On that day in June 2010 when Sam Brownback picked his running mate, the governor-to-be positively gushed about Jeff Colyer.
“Jeff’s brilliant,” Brownback said of Colyer. “He’s extremely well-qualified. He’s talented. He’s a wonderful humanitarian … he’s just a total package.”
Seems like a long time ago, doesn’t it?
Since then, Brownback and Colyer have walked arm-in-arm. And today, Colyer ranks as the longest-serving second banana in Kansas history.
All that is prelude to the state’s rapidly changing political circumstances. Brownback may be just days away from Senate confirmation hearings on his face-saving nomination to get out of Kansas and serve as President Donald Trump’s ambassador-at-large for international religious freedom.
Given that, it’s time for Colyer to finally tell the state what he plans to do with the 15 months or so he may have in the state’s most powerful job. Kansas is, after all, in the midst of a seismic transition away from Brownback-Colyer conservatism and back toward the state’s traditional moderate roots.
Nobody seems to know how Colyer will deal with it. Will he fight the moderate forces that are carrying the day now? Or will he move with the tides of the times?
Goodness knows, he’s had enough time to come up with the answers.
Colyer appears to be distancing himself from Brownback in the early stages of his just-announced gubernatorial candidacy by promising a “new day in Kansas.”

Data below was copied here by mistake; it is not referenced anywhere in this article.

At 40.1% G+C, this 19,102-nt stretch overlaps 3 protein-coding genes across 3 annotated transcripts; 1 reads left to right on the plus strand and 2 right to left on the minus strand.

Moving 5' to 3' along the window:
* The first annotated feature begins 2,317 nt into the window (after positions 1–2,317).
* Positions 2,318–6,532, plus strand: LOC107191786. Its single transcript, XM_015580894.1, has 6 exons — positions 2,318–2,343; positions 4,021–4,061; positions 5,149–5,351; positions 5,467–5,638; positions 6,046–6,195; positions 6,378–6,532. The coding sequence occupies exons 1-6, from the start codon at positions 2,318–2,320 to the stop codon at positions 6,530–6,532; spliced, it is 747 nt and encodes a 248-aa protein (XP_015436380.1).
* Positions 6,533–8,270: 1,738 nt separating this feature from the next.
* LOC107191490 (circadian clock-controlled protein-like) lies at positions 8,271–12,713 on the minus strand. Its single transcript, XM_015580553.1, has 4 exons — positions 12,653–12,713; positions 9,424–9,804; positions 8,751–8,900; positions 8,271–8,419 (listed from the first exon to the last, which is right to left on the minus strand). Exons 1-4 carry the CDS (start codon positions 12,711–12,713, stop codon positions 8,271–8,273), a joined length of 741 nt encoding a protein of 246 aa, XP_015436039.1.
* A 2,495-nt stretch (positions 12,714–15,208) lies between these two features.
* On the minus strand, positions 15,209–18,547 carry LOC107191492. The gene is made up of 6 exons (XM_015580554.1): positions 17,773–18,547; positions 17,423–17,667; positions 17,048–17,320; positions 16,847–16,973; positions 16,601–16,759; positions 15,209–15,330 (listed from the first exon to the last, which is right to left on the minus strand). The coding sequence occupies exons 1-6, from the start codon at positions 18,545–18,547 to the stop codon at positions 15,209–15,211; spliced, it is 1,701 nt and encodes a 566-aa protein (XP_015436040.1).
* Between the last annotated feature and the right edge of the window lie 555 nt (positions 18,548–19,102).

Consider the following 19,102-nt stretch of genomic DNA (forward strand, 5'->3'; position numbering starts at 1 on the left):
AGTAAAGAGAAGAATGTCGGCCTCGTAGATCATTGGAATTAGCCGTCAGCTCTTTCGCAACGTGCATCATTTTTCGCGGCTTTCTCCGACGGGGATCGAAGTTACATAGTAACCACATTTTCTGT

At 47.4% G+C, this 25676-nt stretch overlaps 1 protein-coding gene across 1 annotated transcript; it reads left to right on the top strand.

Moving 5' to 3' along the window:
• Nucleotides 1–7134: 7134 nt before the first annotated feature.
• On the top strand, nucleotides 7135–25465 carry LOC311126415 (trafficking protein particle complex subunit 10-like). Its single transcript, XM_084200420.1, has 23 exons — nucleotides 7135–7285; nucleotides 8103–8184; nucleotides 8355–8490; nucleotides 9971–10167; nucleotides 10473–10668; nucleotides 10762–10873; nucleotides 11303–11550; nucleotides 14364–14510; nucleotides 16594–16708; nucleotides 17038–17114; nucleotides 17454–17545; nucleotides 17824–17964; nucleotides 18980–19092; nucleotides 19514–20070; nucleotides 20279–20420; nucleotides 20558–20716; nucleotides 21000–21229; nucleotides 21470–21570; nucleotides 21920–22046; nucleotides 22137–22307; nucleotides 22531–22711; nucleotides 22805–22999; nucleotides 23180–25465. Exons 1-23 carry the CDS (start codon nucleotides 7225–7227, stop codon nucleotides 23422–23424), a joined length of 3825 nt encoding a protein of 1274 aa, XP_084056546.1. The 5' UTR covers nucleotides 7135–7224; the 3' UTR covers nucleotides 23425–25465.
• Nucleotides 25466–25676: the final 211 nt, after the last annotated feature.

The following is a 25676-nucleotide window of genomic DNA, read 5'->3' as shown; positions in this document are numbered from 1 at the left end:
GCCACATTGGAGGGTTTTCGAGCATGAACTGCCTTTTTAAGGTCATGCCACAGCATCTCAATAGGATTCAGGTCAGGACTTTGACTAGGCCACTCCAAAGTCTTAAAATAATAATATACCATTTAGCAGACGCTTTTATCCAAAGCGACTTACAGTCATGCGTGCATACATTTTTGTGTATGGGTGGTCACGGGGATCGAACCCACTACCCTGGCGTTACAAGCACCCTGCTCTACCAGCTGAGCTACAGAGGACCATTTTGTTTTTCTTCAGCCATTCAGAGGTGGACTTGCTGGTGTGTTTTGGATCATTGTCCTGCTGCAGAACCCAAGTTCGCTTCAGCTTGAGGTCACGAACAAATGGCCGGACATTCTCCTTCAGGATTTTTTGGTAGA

Even his spokeswoman got into the act, saying that “Dr. Colyer intends to listen, to lead and to bring people together.” Bringing people together, of course, has not been a Brownback strong suit.
Thus far, Colyer is doing everything in his power to avoid answering these difficult questions. He turns down media requests for interviews (including for this column). He’s refused to answer pointed questions about his policy stands. Even when he’s contemplated accepting interviews, his aides have tossed in a caveat: He won’t talk policy.
But Colyer, a Republican, is willing to shake a lot of hands. In recent weeks, he’s appeared at the annual Grant County Home Products Dinner out in Ulysses. He made “Governor’s Awards Presentations” at the State Fair in Hutchinson. He attended the Wichita State University Engineering and IT Career Fair, an Ottawa Chamber of Commerce breakfast and the Jewish Cultural Fest in Overland Park.
And, as governors often do, he read a children’s book to grade-schoolers. This one was Darby Boingg Learns that Every Face has a Special Smile, and he read it to fourth-graders in Topeka.
But what about taxes, school funding and Medicaid?
Some of this avoidance is surely because he’s not governor yet and may not know when that day is coming. But taxpayers are eager to hear more from their leader-in-waiting.
School funding could prove to be an immediate challenge, especially if the state Supreme Court rules that the Legislature’s school funding package was too meager. What’s Colyer going to do about the recurring unrest at state prisons? What does he plan to do to clean up problems with KanCare, the state’s privatized Medicaid program? This is Colyer’s baby; he was deeply involved in the program’s creation in 2013.
The state budget is always a concern. A rural recession has dogged the state for much of Brownback’s second term.
Jeff Colyer has been in the shadows long enough. It’s time to end the suspense. Where do you want to take us, governor?